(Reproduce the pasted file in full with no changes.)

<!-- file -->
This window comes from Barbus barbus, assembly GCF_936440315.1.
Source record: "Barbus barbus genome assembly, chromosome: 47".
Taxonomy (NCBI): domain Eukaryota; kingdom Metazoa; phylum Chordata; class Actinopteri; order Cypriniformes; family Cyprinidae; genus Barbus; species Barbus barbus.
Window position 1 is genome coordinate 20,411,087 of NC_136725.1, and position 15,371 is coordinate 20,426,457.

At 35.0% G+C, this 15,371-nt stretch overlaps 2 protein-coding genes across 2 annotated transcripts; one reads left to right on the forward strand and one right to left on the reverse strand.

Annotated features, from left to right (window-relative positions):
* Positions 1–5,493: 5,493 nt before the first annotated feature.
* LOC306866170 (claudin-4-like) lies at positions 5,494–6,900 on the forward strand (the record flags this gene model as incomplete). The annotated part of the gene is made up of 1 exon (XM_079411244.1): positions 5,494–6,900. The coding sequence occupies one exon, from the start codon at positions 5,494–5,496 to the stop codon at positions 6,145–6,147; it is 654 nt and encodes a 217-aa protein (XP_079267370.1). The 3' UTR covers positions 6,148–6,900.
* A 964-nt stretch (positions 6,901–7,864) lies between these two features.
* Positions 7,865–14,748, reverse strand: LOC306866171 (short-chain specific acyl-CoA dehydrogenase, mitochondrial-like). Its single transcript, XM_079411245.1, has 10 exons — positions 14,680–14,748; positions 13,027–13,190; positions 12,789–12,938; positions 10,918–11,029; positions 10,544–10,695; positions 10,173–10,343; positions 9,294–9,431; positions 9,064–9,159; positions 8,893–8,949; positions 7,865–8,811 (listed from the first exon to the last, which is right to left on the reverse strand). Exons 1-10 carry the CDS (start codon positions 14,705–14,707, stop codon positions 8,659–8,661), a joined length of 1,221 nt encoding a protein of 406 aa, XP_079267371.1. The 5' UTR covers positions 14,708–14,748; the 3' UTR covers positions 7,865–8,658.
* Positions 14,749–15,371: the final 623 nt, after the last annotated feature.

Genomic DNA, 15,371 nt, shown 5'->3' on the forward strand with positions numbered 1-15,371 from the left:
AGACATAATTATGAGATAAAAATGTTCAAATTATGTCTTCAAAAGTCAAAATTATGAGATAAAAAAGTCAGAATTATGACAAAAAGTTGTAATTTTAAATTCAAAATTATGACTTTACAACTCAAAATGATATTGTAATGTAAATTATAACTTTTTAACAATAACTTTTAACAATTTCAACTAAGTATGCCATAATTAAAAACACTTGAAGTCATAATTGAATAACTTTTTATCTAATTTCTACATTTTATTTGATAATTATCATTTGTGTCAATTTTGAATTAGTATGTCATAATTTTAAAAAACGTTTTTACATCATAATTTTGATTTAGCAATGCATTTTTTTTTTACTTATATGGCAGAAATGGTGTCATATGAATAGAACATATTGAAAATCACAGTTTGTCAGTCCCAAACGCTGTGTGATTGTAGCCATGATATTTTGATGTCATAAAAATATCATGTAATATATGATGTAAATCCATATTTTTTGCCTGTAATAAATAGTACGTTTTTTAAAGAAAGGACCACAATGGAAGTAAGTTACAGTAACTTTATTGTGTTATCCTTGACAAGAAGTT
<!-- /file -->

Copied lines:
This window comes from Barbus barbus, assembly GCF_936440315.1.
Source record: "Barbus barbus genome assembly, chromosome: 47".
Taxonomy (NCBI): domain Eukaryota; kingdom Metazoa; phylum Chordata; class Actinopteri; order Cypriniformes; family Cyprinidae; genus Barbus; species Barbus barbus.
Window position 1 is genome coordinate 20,411,087 of NC_136725.1, and position 15,371 is coordinate 20,426,457.

At 35.0% G+C, this 15,371-nt stretch overlaps 2 protein-coding genes across 2 annotated transcripts; one reads left to right on the forward strand and one right to left on the reverse strand.

Annotated features, from left to right (window-relative positions):
* Positions 1–5,493: 5,493 nt before the first annotated feature.
* LOC306866170 (claudin-4-like) lies at positions 5,494–6,900 on the forward strand (the record flags this gene model as incomplete). The annotated part of the gene is made up of 1 exon (XM_079411244.1): positions 5,494–6,900. The coding sequence occupies one exon, from the start codon at positions 5,494–5,496 to the stop codon at positions 6,145–6,147; it is 654 nt and encodes a 217-aa protein (XP_079267370.1). The 3' UTR covers positions 6,148–6,900.
* A 964-nt stretch (positions 6,901–7,864) lies between these two features.
* Positions 7,865–14,748, reverse strand: LOC306866171 (short-chain specific acyl-CoA dehydrogenase, mitochondrial-like). Its single transcript, XM_079411245.1, has 10 exons — positions 14,680–14,748; positions 13,027–13,190; positions 12,789–12,938; positions 10,918–11,029; positions 10,544–10,695; positions 10,173–10,343; positions 9,294–9,431; positions 9,064–9,159; positions 8,893–8,949; positions 7,865–8,811 (listed from the first exon to the last, which is right to left on the reverse strand). Exons 1-10 carry the CDS (start codon positions 14,705–14,707, stop codon positions 8,659–8,661), a joined length of 1,221 nt encoding a protein of 406 aa, XP_079267371.1. The 5' UTR covers positions 14,708–14,748; the 3' UTR covers positions 7,865–8,658.
* Positions 14,749–15,371: the final 623 nt, after the last annotated feature.

Genomic DNA, 15,371 nt, shown 5'->3' on the forward strand with positions numbered 1-15,371 from the left:
AGACATAATTATGAGATAAAAATGTTCAAATTATGTCTTCAAAAGTCAAAATTATGAGATAAAAAAGTCAGAATTATGACAAAAAGTTGTAATTTTAAATTCAAAATTATGACTTTACAACTCAAAATGATATTGTAATGTAAATTATAACTTTTTAACAATAACTTTTAACAATTTCAACTAAGTATGCCATAATTAAAAACACTTGAAGTCATAATTGAATAACTTTTTATCTAATTTCTACATTTTATTTGATAATTATCATTTGTGTCAATTTTGAATTAGTATGTCATAATTTTAAAAAACGTTTTTACATCATAATTTTGATTTAGCAATGCATTTTTTTTTTACTTATATGGCAGAAATGGTGTCATATGAATAGAACATATTGAAAATCACAGTTTGTCAGTCCCAAACGCTGTGTGATTGTAGCCATGATATTTTGATGTCATAAAAATATCATGTAATATATGATGTAAATCCATATTTTTTGCCTGTAATAAATAGTACGTTTTTTAAAGAAAGGACCACAATGGAAGTAAGTTACAGTAACTTTATTGTGTTATCCTTGACAAGAAGTT